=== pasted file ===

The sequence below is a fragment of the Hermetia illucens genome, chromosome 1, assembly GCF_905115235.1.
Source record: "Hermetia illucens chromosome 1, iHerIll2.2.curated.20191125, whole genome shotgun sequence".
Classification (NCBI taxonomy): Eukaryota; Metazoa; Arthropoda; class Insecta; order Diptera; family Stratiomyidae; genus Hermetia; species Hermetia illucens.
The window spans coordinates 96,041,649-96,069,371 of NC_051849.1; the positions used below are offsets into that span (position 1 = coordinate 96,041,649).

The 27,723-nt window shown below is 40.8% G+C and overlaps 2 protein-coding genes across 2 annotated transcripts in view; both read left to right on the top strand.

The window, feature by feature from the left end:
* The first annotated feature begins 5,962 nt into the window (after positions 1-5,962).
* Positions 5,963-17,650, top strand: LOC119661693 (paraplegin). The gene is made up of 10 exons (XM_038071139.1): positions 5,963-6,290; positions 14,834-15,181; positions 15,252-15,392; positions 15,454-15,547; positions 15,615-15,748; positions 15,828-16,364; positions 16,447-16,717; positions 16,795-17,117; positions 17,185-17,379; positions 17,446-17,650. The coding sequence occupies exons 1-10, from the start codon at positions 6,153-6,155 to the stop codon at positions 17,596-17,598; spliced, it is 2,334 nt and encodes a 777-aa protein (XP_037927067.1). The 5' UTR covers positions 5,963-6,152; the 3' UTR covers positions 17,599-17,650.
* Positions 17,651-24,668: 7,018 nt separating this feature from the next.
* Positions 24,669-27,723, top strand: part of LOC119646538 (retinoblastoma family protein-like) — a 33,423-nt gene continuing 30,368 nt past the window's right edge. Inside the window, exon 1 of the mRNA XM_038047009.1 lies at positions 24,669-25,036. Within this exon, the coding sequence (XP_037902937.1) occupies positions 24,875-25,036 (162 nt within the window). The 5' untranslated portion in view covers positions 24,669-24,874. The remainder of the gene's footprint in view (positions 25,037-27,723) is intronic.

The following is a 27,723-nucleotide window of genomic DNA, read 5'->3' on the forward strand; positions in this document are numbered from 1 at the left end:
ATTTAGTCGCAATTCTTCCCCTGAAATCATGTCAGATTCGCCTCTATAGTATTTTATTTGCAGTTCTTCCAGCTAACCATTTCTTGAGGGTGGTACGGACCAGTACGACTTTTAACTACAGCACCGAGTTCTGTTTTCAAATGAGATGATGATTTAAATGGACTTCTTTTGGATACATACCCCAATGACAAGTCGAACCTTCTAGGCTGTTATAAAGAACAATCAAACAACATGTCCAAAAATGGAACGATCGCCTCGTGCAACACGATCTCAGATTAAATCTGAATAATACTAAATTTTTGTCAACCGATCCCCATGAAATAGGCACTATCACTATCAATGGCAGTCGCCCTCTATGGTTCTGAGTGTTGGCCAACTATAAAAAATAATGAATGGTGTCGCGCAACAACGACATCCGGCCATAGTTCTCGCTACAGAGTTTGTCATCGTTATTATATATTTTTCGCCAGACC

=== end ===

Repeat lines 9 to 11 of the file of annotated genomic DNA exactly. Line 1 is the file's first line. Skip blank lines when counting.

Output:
* Positions 17,651-24,668: 7,018 nt separating this feature from the next.
* Positions 24,669-27,723, top strand: part of LOC119646538 (retinoblastoma family protein-like) — a 33,423-nt gene continuing 30,368 nt past the window's right edge. Inside the window, exon 1 of the mRNA XM_038047009.1 lies at positions 24,669-25,036. Within this exon, the coding sequence (XP_037902937.1) occupies positions 24,875-25,036 (162 nt within the window). The 5' untranslated portion in view covers positions 24,669-24,874. The remainder of the gene's footprint in view (positions 25,037-27,723) is intronic.

The following is a 27,723-nucleotide window of genomic DNA, read 5'->3' on the forward strand; positions in this document are numbered from 1 at the left end: